Phil 11.8.17

ASRC MKT 7:00 – 5:00, with about two hours for personal time

  • After the fall of DNAinfo, it’s time to stop hoping local news will scale
    • I think people understand that this sensation of unreality has a lot to do with the platforms that deliver our news, because Facebook and Google package journalism and bullshit identically. But I’d argue that it also has a lot to do with the death of local news to a degree few of us recognize.
    • This is not unheard of in digital local news: People pay to drink with the investigative reporters at The Lens in New Orleans and to watch Steelers games with the staff of The Incline in Pittsburgh.
  • And as a counterbalance: Weaken from Within
    • The turtle didn’t know and never will, that information warfare — it is the purposeful training of an enemy on how to remove its own shell.
  • Rescuing Collective Wisdom when the Average Group Opinion Is Wrong
    • Yet the collective knowledge will remain inaccessible to us unless we are able to find efficient knowledge aggregation methods that produce reliable decisions based on the behavior or opinions of the collective’s members.
    • Our analysis indicates that in the ideal case, there should be a matching between the aggregation procedure and the nature of the knowledge distribution, correlations, and associated error costs. This leads us to explore how machine learning techniques can be used to extract near-optimal decision rules in a data-driven manner.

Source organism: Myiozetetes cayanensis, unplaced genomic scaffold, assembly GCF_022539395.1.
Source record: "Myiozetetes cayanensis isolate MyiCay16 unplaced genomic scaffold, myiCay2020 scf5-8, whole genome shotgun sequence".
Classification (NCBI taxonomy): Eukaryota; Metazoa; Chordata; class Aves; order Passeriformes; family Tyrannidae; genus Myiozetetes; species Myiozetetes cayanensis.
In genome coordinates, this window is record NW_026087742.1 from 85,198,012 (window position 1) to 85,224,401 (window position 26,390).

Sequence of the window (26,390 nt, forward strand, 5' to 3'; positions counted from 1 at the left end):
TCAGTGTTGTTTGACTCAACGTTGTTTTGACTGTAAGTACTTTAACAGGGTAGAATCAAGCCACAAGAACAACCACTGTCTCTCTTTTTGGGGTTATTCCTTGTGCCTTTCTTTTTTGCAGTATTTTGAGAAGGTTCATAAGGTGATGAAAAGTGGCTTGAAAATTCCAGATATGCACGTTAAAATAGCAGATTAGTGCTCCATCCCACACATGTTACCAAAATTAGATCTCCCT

• Inferring Relations in Knowledge Graphs with Tensor Decompositions
  • From today’s Pulse of the Planet episode:
    • Colin Ellard is a cognitive neuroscientist and the author of Places of the Heart: the Psychogeography of Everyday Life. He says that the choices we make in siting a house or even where we choose to sit in a crowded room give us clues about the way humans have evolved.  The idea of prospect and refuge is an inherently biological idea. It goes back through the history of human beings. In fact for any kind of animal selecting a habitat, kind of the holy grail of good habitat choice can be summed up by the principal of seeing but not being seen.
      Ideally what we want is a set of circumstances where we have some protection, visual protection, in the sense of not being able to be easily located ourselves, and that’s Refuge. But we also want to be able to know what’s going on around us. We need to be able to see out from wherever that refuge is. And that’s Prospect. The operation of our preference for situations that are high in both refuge and prospect is something that cuts across everything we build or everywhere we find ourselves.
  • So, prospect-refuge theory sounds interesting. It seems to come from psychology rather than ecology-related fields. Still, it’s a discussion of affordances. Searching around, I found this: Methodological characteristics of research testing prospect–refuge theory: a comparative analysis. Couldn’t get it directly, so I’m trying ILL.
    • Prospect–refuge theory proposes that environments which offer both outlook and enclosure provoke not only feelings of safety but also of spatially derived pleasure. This theory, which was adopted in environmental psychology, led Hildebrand to argue for its relevance to architecture and interior design. Hildebrand added further spatial qualities to this theory – including complexity and order – as key measures of the environmental aesthetics of space. Since that time, prospect–refuge theory has been associated with a growing number of works by renowned architects, but so far there is only limited empirical evidence to substantiate the theory. This paper analyses and compares the methods used in 30 quantitative attempts to examine the validity of prospect–refuge theory. Its purpose is not to review the findings of these studies, but to examine their methodological bases and biases and comment on their relevance for future research in this field.
    • This is the book by Hildebrand: The Wright Space: Patterns and Meaning in Frank Lloyd Wright’s Houses. Ordered.
  • Ok, back to Angular2
    • Done with chapter 3.

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